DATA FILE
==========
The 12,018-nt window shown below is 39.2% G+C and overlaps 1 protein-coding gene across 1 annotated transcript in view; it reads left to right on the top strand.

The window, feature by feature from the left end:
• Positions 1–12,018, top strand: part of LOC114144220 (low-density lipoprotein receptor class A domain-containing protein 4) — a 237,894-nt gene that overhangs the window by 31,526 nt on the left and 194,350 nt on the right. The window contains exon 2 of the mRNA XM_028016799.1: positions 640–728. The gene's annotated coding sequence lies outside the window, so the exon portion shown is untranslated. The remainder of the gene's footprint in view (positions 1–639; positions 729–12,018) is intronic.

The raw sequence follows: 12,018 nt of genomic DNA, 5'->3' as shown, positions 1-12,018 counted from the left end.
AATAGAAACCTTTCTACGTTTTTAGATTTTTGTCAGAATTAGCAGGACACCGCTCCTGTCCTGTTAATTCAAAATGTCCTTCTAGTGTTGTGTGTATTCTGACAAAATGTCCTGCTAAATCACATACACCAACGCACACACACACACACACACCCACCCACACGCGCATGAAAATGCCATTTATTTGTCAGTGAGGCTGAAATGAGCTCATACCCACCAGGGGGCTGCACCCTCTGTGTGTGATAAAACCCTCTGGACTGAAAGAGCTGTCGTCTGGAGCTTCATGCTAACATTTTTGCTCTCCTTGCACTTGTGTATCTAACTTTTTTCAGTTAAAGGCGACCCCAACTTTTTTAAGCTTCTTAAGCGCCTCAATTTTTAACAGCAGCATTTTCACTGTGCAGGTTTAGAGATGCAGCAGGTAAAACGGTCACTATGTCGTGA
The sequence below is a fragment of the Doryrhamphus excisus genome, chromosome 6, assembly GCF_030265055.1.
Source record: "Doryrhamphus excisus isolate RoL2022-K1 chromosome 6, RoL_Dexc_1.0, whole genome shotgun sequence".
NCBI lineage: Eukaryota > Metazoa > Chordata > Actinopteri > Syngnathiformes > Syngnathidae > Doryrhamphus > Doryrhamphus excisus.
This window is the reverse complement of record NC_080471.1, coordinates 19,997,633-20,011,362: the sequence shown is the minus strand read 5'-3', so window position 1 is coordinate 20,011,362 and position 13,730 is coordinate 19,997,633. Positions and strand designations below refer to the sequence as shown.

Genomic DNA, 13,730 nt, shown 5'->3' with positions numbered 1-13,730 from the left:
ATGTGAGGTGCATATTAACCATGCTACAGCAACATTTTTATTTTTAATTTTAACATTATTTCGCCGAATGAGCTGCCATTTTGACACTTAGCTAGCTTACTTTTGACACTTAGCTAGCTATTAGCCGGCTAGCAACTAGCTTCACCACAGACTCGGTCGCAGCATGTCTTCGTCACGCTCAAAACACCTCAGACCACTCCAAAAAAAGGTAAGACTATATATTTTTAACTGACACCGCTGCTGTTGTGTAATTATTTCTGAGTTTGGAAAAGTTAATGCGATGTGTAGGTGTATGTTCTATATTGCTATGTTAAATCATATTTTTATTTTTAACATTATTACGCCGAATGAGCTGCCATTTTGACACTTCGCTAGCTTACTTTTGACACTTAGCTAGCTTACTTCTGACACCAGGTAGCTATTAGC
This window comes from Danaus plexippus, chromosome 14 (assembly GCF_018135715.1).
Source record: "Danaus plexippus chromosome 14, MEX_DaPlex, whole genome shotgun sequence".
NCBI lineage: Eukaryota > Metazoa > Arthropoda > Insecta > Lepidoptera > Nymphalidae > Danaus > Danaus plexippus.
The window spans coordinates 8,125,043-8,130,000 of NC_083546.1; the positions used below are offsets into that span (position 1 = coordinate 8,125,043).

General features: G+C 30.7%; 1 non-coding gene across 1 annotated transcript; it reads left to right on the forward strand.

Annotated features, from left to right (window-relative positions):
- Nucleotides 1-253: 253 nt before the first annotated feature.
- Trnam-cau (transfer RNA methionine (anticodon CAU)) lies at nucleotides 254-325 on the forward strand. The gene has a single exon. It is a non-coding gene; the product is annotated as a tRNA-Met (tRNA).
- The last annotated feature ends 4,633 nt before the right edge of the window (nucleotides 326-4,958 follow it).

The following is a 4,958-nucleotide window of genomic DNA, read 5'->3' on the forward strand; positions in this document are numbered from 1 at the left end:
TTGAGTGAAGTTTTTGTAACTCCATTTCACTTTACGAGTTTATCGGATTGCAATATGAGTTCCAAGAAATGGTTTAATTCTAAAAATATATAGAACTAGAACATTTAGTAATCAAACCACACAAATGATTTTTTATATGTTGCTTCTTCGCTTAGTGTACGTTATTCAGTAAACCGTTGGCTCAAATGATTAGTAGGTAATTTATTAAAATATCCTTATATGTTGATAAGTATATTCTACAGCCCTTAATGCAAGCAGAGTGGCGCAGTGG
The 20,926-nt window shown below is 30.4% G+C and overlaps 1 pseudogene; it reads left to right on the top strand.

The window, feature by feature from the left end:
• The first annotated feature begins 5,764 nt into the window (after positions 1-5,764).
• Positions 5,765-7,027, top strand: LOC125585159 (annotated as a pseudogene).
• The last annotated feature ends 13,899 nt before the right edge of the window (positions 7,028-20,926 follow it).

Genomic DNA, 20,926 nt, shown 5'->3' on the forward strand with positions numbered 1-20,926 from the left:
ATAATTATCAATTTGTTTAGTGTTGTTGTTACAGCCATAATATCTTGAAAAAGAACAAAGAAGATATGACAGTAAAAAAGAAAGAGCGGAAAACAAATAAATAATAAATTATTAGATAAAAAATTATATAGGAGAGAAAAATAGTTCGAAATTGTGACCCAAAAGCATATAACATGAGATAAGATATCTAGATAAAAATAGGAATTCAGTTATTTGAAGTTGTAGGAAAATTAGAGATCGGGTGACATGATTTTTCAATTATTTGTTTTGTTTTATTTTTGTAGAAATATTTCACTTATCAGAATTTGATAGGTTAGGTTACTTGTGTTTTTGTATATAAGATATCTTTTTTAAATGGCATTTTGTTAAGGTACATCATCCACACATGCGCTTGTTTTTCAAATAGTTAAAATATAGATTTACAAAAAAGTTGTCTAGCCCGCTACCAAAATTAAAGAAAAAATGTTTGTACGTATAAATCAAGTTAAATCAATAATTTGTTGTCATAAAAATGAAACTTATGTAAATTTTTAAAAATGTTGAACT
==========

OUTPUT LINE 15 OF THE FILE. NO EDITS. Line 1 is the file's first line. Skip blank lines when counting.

The window spans coordinates 8,125,043-8,130,000 of NC_083546.1; the positions used below are offsets into that span (position 1 = coordinate 8,125,043).